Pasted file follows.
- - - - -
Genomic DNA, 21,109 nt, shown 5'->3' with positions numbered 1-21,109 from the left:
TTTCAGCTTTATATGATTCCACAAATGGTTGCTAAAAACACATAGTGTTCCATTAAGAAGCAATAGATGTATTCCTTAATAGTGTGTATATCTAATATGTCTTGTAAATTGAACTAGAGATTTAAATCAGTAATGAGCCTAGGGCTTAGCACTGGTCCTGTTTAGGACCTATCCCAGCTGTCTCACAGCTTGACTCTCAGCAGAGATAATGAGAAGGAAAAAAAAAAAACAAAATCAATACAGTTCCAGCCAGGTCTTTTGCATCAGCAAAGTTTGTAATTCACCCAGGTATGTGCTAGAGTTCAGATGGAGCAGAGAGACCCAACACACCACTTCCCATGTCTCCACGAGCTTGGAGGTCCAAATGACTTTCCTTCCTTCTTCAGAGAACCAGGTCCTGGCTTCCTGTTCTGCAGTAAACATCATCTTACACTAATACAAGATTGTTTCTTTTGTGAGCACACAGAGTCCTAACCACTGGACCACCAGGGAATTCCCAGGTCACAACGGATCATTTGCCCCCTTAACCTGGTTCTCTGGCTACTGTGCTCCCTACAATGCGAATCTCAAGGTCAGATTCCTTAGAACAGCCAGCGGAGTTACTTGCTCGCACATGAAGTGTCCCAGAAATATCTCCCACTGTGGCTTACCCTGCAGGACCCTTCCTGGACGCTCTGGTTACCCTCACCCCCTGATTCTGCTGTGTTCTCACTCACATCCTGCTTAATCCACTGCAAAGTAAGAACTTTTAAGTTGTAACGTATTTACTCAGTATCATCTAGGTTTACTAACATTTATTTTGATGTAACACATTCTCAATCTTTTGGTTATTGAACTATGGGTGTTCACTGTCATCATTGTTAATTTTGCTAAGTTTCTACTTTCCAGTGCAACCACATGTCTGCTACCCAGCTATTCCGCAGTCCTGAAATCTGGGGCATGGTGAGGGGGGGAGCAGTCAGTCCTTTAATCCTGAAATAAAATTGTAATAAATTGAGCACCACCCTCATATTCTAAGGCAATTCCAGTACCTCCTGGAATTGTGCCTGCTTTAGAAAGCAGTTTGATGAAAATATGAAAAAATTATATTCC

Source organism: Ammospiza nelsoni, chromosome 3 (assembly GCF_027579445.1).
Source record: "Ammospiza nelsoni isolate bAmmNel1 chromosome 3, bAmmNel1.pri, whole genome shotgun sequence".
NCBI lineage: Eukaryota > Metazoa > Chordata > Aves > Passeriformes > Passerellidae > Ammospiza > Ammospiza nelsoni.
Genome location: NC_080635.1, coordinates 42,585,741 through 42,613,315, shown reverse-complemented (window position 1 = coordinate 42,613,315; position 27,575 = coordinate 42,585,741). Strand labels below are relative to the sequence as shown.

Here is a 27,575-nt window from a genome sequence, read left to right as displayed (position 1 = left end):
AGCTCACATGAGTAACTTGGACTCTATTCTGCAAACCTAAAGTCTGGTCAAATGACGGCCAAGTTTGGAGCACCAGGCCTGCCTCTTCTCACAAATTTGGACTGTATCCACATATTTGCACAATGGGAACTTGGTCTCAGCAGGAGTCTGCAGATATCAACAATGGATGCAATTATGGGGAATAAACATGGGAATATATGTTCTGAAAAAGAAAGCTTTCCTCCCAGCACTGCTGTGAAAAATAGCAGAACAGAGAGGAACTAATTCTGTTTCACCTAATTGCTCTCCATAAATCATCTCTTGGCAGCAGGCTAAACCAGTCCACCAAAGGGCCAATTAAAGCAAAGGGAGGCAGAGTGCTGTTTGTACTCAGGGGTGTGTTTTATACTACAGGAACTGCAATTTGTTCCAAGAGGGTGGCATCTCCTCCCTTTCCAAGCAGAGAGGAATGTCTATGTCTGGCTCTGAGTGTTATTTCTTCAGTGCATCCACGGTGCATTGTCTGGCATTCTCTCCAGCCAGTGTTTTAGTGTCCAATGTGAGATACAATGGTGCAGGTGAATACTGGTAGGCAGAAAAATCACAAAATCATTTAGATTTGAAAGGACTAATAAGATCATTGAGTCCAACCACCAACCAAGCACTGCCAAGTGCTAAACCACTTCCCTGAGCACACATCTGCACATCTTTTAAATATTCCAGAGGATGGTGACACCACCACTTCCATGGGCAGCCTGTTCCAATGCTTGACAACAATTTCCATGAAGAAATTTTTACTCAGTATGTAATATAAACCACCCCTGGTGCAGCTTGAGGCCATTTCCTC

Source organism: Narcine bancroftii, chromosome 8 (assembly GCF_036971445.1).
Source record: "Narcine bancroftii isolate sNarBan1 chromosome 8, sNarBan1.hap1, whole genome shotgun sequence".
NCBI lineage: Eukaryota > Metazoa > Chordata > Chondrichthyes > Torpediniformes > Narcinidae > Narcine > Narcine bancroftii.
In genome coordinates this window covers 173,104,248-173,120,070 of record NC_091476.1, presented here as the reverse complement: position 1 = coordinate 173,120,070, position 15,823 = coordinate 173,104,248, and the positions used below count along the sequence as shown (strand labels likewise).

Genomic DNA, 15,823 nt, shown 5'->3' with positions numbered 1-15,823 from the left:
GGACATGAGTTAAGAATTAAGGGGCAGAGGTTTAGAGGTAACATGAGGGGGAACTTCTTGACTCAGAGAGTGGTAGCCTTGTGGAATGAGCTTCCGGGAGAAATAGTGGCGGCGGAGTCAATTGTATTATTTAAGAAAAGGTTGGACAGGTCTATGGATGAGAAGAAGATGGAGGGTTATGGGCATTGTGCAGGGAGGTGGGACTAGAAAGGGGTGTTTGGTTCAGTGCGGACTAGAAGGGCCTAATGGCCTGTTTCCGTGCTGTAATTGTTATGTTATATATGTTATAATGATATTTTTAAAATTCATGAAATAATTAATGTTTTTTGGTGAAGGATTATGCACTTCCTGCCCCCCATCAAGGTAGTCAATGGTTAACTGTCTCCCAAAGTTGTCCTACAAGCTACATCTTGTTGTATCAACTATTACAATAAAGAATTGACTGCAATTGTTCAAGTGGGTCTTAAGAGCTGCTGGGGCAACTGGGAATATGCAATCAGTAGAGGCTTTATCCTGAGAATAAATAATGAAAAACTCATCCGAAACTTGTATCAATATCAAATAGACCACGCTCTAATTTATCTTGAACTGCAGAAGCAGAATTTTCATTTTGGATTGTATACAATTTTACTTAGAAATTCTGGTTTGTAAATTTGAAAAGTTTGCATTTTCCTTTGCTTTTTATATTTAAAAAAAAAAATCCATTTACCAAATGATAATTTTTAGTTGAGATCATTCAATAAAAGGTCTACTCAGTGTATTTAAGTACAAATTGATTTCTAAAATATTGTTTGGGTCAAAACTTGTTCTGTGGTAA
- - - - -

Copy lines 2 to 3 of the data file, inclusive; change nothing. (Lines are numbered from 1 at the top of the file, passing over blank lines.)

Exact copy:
TTTCAGCTTTATATGATTCCACAAATGGTTGCTAAAAACACATAGTGTTCCATTAAGAAGCAATAGATGTATTCCTTAATAGTGTGTATATCTAATATGTCTTGTAAATTGAACTAGAGATTTAAATCAGTAATGAGCCTAGGGCTTAGCACTGGTCCTGTTTAGGACCTATCCCAGCTGTCTCACAGCTTGACTCTCAGCAGAGATAATGAGAAGGAAAAAAAAAAAACAAAATCAATACAGTTCCAGCCAGGTCTTTTGCATCAGCAAAGTTTGTAATTCACCCAGGTATGTGCTAGAGTTCAGATGGAGCAGAGAGACCCAACACACCACTTCCCATGTCTCCACGAGCTTGGAGGTCCAAATGACTTTCCTTCCTTCTTCAGAGAACCAGGTCCTGGCTTCCTGTTCTGCAGTAAACATCATCTTACACTAATACAAGATTGTTTCTTTTGTGAGCACACAGAGTCCTAACCACTGGACCACCAGGGAATTCCCAGGTCACAACGGATCATTTGCCCCCTTAACCTGGTTCTCTGGCTACTGTGCTCCCTACAATGCGAATCTCAAGGTCAGATTCCTTAGAACAGCCAGCGGAGTTACTTGCTCGCACATGAAGTGTCCCAGAAATATCTCCCACTGTGGCTTACCCTGCAGGACCCTTCCTGGACGCTCTGGTTACCCTCACCCCCTGATTCTGCTGTGTTCTCACTCACATCCTGCTTAATCCACTGCAAAGTAAGAACTTTTAAGTTGTAACGTATTTACTCAGTATCATCTAGGTTTACTAACATTTATTTTGATGTAACACATTCTCAATCTTTTGGTTATTGAACTATGGGTGTTCACTGTCATCATTGTTAATTTTGCTAAGTTTCTACTTTCCAGTGCAACCACATGTCTGCTACCCAGCTATTCCGCAGTCCTGAAATCTGGGGCATGGTGAGGGGGGGAGCAGTCAGTCCTTTAATCCTGAAATAAAATTGTAATAAATTGAGCACCACCCTCATATTCTAAGGCAATTCCAGTACCTCCTGGAATTGTGCCTGCTTTAGAAAGCAGTTTGATGAAAATATGAAAAAATTATATTCC

Source organism: Ammospiza nelsoni, chromosome 3 (assembly GCF_027579445.1).